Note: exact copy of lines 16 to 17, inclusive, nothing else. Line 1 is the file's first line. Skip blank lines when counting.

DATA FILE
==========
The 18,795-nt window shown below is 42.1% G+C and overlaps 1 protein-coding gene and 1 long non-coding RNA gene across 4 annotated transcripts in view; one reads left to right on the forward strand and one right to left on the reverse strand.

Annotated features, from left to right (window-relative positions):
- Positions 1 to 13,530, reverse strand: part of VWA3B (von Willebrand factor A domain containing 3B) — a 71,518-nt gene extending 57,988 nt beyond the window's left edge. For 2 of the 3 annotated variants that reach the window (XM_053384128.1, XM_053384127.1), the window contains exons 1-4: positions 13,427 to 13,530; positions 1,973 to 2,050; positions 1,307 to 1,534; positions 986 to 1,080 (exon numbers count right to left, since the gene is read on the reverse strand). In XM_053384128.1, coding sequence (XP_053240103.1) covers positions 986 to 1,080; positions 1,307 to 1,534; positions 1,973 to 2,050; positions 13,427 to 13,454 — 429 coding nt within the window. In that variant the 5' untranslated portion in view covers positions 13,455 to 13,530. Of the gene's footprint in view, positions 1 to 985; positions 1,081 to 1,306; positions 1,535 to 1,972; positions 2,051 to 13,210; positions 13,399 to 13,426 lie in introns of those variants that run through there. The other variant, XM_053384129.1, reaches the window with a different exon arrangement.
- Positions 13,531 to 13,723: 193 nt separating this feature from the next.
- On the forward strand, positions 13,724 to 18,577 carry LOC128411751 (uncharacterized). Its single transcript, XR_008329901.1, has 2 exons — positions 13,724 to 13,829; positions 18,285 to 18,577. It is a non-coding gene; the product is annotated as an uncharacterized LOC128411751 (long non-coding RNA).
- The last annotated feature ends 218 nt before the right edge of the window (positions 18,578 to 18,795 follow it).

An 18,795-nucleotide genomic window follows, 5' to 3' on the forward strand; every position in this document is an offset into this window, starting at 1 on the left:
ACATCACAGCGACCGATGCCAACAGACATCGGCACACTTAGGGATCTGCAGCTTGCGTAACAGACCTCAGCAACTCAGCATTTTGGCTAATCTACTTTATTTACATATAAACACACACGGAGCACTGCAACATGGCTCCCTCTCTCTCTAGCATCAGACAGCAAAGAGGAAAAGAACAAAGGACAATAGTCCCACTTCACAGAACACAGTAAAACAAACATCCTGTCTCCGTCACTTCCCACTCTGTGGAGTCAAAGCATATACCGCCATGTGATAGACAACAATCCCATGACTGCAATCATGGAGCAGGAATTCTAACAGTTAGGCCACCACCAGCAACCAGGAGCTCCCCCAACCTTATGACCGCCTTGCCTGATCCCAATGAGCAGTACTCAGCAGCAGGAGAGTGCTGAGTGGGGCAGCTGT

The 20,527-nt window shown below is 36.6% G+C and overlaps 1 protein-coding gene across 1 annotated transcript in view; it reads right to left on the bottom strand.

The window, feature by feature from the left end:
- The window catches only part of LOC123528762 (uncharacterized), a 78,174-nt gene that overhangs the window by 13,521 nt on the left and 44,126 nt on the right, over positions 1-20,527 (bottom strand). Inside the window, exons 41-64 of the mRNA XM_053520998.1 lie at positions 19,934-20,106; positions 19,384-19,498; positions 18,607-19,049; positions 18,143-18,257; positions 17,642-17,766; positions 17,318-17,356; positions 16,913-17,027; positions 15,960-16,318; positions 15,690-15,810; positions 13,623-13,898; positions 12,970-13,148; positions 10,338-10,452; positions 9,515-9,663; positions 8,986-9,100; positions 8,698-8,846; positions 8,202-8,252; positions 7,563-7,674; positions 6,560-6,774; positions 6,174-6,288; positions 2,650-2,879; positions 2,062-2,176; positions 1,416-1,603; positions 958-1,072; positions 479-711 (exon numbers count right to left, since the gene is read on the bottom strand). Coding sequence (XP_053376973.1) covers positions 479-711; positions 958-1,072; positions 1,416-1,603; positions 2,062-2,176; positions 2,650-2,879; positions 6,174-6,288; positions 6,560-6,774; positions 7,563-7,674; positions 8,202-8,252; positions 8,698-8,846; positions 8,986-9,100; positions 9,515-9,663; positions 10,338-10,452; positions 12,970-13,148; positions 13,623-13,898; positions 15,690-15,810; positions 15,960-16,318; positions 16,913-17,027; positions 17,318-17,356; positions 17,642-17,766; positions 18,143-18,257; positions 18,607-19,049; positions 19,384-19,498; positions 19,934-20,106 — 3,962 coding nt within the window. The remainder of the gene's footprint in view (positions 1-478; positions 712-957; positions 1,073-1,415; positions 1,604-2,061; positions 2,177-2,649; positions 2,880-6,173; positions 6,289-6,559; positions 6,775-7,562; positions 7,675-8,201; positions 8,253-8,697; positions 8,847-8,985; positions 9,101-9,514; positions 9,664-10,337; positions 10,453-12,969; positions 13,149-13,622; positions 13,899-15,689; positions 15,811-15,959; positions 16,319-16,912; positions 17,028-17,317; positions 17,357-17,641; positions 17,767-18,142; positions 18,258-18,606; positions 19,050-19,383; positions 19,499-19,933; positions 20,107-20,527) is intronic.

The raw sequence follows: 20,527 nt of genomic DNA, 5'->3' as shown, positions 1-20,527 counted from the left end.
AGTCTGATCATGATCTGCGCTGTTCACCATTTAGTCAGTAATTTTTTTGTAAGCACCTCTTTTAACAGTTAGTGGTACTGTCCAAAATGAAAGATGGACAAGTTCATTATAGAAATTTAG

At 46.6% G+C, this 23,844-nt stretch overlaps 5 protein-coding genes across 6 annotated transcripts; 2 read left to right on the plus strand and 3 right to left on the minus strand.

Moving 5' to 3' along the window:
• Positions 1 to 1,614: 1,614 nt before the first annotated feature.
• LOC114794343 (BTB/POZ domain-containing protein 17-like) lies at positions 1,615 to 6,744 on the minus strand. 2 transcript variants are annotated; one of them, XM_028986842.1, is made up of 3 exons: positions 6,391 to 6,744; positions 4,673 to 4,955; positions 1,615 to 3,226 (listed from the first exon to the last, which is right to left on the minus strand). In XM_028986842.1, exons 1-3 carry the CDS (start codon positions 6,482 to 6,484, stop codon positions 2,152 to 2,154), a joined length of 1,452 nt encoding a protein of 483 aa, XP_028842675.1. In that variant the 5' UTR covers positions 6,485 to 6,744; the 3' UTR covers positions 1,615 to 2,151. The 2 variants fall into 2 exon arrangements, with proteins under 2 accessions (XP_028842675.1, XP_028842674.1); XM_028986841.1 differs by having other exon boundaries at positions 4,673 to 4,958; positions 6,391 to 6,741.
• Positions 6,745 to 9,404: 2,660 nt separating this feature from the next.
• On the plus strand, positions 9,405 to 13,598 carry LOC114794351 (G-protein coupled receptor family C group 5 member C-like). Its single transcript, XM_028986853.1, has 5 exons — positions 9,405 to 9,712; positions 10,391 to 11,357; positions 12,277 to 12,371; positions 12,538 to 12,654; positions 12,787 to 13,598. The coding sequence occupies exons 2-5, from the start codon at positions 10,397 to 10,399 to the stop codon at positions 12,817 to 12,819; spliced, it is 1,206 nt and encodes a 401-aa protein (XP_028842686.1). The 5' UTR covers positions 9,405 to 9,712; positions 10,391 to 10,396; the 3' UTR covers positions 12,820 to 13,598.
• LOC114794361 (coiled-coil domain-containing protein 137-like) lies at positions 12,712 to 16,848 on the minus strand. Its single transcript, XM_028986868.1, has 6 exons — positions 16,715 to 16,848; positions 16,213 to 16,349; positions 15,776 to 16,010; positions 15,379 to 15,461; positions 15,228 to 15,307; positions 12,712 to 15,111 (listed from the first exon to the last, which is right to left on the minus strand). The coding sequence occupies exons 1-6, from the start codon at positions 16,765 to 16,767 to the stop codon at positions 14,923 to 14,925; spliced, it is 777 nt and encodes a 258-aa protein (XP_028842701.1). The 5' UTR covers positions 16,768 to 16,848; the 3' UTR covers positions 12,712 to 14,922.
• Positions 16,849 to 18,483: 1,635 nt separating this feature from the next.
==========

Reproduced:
• Positions 1 to 1,614: 1,614 nt before the first annotated feature.
• LOC114794343 (BTB/POZ domain-containing protein 17-like) lies at positions 1,615 to 6,744 on the minus strand. 2 transcript variants are annotated; one of them, XM_028986842.1, is made up of 3 exons: positions 6,391 to 6,744; positions 4,673 to 4,955; positions 1,615 to 3,226 (listed from the first exon to the last, which is right to left on the minus strand). In XM_028986842.1, exons 1-3 carry the CDS (start codon positions 6,482 to 6,484, stop codon positions 2,152 to 2,154), a joined length of 1,452 nt encoding a protein of 483 aa, XP_028842675.1. In that variant the 5' UTR covers positions 6,485 to 6,744; the 3' UTR covers positions 1,615 to 2,151. The 2 variants fall into 2 exon arrangements, with proteins under 2 accessions (XP_028842675.1, XP_028842674.1); XM_028986841.1 differs by having other exon boundaries at positions 4,673 to 4,958; positions 6,391 to 6,741.